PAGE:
256 — The readability of scientific texts is decreasing over time

Plavén-Sigray, Matheson, Schiffler & Thompson (10.7554/eLife.27725)

Read on 03 May 2018
#language  #readability  #paper  #reading  #linguistics  #Flesch-Kincaid  #fluency  #jargon 

I remember sitting with friends in fifth (sixth?) grade trying our hardest to write a paper that would max out the Microsoft Word Flesch-Kincaid Grade Level metric (which, if I remember correctly, only went up to 12 at the time). The writing was totally unintelligible and we were immensely proud. (Alli, if you’re reading this, I still have that file somewhere and it’s ugly)

The Flesch-Kincaid Grade Level (and, separately, Readability Index) is a metric that captures the complexity of writing, comparing the total number of words in a passage with the total number of sentences, and the total number of syllables with the total number of words. For example, this blog has a FKGL of 9.8 and a Reading Ease of 54.6.

Novels trend toward higher grade levels. Presidential speeches trend toward lower grade-levels, which makes sense, since the goal is for most Americans to understand what is being said. (The current stable-genius-president achieves a score of 4.6, versus Barack Obama’s 9.7 or Eisenhower’s 9.4 [source]. And that’s including the speeches written for him by Literates.)

Academic papers trend the highest of all: In fact, as this research found after polling hundreds of thousands of abstracts from scientific journal articles since 1881, readability scores (FK and otherwise) have been dropping dramatically for years. By the early 1900s, the Flesch Reading-Ease (FRE) scores rested around the mid 30s (about as readable as the harder-to-read Wikipedia articles). Today, though variance is much higher, they average closer to 10.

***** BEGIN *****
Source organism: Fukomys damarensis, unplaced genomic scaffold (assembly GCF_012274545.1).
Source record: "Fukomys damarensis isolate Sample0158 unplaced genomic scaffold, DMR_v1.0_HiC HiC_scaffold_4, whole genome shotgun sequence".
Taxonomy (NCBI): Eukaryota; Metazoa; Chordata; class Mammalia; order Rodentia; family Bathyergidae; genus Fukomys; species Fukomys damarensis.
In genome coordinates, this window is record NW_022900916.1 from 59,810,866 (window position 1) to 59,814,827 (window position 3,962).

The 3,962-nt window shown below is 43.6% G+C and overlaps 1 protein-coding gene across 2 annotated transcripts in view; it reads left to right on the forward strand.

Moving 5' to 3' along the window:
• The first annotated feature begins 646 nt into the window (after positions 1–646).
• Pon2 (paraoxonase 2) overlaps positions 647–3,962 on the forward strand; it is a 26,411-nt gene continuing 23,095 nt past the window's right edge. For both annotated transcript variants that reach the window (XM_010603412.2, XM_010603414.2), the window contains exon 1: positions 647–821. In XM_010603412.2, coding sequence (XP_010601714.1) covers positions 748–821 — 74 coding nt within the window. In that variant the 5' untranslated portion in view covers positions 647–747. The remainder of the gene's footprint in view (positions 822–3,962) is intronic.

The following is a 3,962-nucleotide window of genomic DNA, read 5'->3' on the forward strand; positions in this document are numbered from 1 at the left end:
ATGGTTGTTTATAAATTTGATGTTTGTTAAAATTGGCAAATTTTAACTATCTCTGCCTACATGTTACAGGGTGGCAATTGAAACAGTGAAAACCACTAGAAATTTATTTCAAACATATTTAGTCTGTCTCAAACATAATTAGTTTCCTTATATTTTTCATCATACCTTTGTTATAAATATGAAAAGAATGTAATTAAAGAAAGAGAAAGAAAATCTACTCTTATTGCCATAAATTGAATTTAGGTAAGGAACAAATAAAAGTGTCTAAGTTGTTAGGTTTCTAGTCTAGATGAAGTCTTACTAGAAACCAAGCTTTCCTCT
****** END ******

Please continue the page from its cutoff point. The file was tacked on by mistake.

This is pretty striking because it means that jargon use has gone dramatically up and the accessibility of papers to the layperson has nearly vanished. (In my planned epilogue to this #365papers endeavor, I’ll speak a bit more to this point.)

I think it’s difficult to regress out which parts of this decrease in readability are due to more complex topics or simply longer words (“electrophysiology” has eight syllables and completely throws off a readability score; but ephys didn’t exist prior to midcentury), and which are due to an actual reduction in the accessibility of material. But either way, if we continue at this linear rate, soon papers will be so hard to read that not even the authors can understand them.

That is a joke.

By the way: The second-lowest recorded presidential FKGL score was Truman’s, at 5.9. Truman held office from ‘45–’53, and so even accounting for academic “readability” deflation, Trump is an idiot.

That is not a joke.